Showing posts from June, 2019

Artefactual hyperkalemia - dangerous, expensive. And preventable.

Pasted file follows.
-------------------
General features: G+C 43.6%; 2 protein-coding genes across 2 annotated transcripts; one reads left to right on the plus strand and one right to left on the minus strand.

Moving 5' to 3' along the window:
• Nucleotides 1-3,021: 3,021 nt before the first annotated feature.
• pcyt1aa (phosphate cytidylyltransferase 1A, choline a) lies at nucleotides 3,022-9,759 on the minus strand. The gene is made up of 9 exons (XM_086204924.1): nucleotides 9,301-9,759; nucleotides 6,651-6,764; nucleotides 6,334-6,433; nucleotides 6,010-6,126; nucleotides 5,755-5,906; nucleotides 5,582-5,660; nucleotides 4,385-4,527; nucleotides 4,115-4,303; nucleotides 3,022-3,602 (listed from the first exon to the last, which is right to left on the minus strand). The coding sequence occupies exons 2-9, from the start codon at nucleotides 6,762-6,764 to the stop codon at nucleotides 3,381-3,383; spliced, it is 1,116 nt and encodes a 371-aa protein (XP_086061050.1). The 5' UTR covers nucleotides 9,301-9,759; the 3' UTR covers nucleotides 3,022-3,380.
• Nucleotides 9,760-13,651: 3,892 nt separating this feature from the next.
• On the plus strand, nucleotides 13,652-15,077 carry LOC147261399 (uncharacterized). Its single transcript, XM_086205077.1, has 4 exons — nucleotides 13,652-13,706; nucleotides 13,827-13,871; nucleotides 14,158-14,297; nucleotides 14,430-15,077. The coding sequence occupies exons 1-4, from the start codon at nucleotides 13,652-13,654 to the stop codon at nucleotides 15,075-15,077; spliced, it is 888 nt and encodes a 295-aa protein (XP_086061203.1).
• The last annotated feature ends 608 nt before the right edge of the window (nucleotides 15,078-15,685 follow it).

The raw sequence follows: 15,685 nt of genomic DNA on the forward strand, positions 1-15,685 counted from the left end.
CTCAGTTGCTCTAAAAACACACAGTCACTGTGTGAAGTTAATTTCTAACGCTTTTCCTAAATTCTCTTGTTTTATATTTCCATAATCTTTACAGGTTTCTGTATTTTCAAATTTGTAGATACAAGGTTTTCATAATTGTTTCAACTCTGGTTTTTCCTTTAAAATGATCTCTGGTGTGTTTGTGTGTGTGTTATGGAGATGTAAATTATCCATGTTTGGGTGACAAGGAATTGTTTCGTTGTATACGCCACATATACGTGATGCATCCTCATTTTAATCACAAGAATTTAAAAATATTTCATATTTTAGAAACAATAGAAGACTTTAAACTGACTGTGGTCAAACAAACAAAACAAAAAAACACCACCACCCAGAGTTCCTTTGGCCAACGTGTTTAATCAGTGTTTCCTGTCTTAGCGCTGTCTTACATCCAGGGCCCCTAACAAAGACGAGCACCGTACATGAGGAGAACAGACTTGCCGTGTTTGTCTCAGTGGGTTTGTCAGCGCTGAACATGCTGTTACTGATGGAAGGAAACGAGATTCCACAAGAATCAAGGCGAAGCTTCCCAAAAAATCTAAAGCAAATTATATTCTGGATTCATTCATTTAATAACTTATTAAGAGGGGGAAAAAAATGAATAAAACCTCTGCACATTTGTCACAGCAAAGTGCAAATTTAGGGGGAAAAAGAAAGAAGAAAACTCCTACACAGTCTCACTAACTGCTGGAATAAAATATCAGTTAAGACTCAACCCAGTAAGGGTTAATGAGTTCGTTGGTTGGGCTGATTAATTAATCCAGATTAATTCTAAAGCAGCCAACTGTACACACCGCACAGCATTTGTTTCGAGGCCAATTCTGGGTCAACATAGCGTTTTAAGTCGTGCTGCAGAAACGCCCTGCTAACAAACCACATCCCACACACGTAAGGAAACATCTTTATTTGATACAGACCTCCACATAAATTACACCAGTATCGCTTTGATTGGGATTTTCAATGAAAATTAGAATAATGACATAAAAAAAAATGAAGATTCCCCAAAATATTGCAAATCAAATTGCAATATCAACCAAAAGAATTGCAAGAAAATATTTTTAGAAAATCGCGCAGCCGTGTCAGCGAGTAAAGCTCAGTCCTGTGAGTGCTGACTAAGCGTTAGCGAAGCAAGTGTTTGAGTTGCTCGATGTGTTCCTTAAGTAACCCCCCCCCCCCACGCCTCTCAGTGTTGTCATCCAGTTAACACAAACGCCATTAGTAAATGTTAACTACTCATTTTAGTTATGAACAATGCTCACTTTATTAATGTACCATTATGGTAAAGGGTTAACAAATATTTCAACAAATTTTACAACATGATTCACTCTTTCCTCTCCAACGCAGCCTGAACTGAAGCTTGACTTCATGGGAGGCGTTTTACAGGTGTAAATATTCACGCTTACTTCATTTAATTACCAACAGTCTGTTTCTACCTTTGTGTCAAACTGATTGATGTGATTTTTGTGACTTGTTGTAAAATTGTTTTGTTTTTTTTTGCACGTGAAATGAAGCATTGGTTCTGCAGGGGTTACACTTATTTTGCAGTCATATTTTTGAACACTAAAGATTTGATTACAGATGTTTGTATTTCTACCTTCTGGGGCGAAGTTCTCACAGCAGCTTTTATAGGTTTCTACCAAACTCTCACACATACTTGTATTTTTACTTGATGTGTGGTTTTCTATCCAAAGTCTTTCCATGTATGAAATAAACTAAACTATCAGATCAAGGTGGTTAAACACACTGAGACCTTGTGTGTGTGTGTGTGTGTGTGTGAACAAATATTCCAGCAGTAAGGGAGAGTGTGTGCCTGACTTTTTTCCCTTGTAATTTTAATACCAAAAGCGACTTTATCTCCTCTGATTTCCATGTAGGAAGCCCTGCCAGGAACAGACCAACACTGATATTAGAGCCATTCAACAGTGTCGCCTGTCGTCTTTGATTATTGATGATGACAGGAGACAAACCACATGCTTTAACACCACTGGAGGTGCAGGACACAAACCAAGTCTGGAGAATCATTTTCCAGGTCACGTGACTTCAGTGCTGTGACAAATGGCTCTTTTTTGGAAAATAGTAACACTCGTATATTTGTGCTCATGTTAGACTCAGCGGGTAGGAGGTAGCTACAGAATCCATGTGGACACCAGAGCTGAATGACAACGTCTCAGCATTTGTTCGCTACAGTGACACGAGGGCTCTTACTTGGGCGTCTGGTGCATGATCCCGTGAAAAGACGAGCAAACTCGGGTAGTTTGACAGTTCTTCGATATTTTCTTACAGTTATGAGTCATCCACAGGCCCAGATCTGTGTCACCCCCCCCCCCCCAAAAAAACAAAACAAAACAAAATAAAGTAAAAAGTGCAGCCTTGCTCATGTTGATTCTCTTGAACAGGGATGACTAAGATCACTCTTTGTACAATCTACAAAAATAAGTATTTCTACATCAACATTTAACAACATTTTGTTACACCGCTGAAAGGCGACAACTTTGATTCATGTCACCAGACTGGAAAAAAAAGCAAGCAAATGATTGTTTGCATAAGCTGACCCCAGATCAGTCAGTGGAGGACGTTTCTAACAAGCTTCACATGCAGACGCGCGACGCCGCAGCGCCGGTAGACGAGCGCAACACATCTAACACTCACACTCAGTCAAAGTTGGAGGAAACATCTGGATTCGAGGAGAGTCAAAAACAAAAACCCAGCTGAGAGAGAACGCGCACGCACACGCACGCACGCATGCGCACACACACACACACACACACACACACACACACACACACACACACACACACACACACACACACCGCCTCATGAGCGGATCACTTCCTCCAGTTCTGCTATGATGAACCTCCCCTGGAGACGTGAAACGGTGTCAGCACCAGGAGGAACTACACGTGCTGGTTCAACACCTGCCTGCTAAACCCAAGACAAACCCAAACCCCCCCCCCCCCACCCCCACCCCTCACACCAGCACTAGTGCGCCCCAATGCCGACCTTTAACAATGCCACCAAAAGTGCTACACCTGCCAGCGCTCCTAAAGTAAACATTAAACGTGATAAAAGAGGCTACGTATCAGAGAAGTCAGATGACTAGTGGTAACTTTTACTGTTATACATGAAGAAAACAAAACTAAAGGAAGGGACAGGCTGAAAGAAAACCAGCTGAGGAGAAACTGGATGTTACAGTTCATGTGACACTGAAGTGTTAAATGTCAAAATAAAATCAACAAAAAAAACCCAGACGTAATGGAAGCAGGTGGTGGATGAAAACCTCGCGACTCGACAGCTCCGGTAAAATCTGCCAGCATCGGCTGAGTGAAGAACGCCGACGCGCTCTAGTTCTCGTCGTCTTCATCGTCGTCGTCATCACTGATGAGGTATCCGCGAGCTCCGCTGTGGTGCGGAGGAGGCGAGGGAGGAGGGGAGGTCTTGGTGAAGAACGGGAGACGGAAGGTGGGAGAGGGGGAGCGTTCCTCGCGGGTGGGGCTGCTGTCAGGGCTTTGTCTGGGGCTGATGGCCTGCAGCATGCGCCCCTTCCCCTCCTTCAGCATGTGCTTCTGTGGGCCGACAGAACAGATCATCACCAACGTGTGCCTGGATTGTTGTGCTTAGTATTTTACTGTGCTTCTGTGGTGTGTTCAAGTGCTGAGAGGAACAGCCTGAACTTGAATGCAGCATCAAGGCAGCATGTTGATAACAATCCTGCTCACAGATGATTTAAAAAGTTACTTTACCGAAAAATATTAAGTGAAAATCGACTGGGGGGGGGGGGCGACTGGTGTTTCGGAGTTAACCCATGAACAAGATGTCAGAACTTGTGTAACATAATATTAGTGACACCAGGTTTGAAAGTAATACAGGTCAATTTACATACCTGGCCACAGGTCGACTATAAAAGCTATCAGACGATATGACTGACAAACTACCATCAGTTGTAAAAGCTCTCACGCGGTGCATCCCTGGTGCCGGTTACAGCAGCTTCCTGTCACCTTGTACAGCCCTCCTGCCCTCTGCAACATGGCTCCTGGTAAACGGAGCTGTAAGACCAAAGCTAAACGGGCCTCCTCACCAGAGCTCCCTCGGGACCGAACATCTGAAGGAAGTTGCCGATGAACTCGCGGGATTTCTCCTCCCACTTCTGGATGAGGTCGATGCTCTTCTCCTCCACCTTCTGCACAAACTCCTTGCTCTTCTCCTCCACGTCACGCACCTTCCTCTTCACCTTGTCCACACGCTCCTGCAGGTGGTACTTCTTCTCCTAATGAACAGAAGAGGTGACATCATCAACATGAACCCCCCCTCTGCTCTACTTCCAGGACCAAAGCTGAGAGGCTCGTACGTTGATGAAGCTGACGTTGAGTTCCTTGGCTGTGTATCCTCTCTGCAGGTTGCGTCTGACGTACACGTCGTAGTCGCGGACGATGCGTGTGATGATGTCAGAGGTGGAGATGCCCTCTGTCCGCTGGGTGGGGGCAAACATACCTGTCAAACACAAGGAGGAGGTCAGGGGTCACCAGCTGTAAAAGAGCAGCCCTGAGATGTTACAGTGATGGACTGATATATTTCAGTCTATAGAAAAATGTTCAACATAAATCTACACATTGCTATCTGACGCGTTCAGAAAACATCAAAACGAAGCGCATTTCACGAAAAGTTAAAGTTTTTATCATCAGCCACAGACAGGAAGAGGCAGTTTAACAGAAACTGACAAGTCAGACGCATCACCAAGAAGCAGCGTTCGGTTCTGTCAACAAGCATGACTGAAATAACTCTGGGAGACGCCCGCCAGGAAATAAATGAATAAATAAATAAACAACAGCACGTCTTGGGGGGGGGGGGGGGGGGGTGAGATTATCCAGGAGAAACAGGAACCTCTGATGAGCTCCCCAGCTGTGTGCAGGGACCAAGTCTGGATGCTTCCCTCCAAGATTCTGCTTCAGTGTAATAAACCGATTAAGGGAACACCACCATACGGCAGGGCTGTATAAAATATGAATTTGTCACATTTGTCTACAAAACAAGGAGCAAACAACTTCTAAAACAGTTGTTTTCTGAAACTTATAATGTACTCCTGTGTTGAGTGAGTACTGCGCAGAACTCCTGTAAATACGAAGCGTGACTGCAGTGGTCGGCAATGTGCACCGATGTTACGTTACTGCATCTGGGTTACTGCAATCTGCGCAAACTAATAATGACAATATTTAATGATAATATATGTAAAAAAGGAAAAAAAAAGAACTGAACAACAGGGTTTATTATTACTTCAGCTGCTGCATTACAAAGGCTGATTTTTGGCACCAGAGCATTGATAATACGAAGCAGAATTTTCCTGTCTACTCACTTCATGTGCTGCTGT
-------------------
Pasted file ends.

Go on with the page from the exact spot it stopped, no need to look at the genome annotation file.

Potassium is part of a renal profile, the most commonly ordered test in pathology.  In N Devon we do just over 100000 primary care tests per year for a population of 160000 Assuming we are similar to others, that would be about 40 million primary care tests per year in the UK. Most potassium in a blood sample sits inside the blood cells, and there is a large concentration gradient across the cell membranes. This is maintained through the the Na/K ATPase, which uses energy to drive sodium out of the cell, in return for potassium entering the cell. Because this is an enzymatic process it is extremely sensitive to environmental conditions. For instance, as temperature rises then the enzyme works faster, pumping more potassium out of the serum into the cell. Conversely, when it is cold the pump doesn't work well and potassium leaks out of the cells. All this means that the level of potassium in the serum can be affected by the conditions in which a non-stabilised sample is kep